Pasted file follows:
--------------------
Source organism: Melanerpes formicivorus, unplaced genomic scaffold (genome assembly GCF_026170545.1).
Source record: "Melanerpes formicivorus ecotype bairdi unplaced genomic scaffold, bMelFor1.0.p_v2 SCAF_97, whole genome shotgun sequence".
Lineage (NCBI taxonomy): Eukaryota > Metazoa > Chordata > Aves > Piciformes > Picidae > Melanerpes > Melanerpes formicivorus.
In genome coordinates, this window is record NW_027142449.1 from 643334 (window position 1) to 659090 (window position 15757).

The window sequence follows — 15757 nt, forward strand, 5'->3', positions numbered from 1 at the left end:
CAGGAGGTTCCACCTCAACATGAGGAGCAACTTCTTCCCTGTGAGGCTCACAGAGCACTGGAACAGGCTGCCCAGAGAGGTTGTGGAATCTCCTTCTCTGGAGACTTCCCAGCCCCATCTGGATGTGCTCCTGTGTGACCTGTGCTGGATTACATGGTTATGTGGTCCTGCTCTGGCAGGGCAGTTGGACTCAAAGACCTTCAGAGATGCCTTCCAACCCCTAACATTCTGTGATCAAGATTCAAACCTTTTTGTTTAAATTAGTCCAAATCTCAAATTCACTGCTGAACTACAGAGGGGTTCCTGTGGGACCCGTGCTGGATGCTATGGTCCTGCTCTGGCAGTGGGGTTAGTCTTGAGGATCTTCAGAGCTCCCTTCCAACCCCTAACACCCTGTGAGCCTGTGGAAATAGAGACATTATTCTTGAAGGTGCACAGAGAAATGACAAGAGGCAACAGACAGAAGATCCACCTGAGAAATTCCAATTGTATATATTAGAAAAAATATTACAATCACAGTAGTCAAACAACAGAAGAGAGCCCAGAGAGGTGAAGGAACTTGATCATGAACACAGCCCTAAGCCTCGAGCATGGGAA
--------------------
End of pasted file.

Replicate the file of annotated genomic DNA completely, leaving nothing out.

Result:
Source organism: Melanerpes formicivorus, unplaced genomic scaffold (genome assembly GCF_026170545.1).
Source record: "Melanerpes formicivorus ecotype bairdi unplaced genomic scaffold, bMelFor1.0.p_v2 SCAF_97, whole genome shotgun sequence".
Lineage (NCBI taxonomy): Eukaryota > Metazoa > Chordata > Aves > Piciformes > Picidae > Melanerpes > Melanerpes formicivorus.
In genome coordinates, this window is record NW_027142449.1 from 643334 (window position 1) to 659090 (window position 15757).

The window sequence follows — 15757 nt, forward strand, 5'->3', positions numbered from 1 at the left end:
CAGGAGGTTCCACCTCAACATGAGGAGCAACTTCTTCCCTGTGAGGCTCACAGAGCACTGGAACAGGCTGCCCAGAGAGGTTGTGGAATCTCCTTCTCTGGAGACTTCCCAGCCCCATCTGGATGTGCTCCTGTGTGACCTGTGCTGGATTACATGGTTATGTGGTCCTGCTCTGGCAGGGCAGTTGGACTCAAAGACCTTCAGAGATGCCTTCCAACCCCTAACATTCTGTGATCAAGATTCAAACCTTTTTGTTTAAATTAGTCCAAATCTCAAATTCACTGCTGAACTACAGAGGGGTTCCTGTGGGACCCGTGCTGGATGCTATGGTCCTGCTCTGGCAGTGGGGTTAGTCTTGAGGATCTTCAGAGCTCCCTTCCAACCCCTAACACCCTGTGAGCCTGTGGAAATAGAGACATTATTCTTGAAGGTGCACAGAGAAATGACAAGAGGCAACAGACAGAAGATCCACCTGAGAAATTCCAATTGTATATATTAGAAAAAATATTACAATCACAGTAGTCAAACAACAGAAGAGAGCCCAGAGAGGTGAAGGAACTTGATCATGAACACAGCCCTAAGCCTCGAGCATGGGAA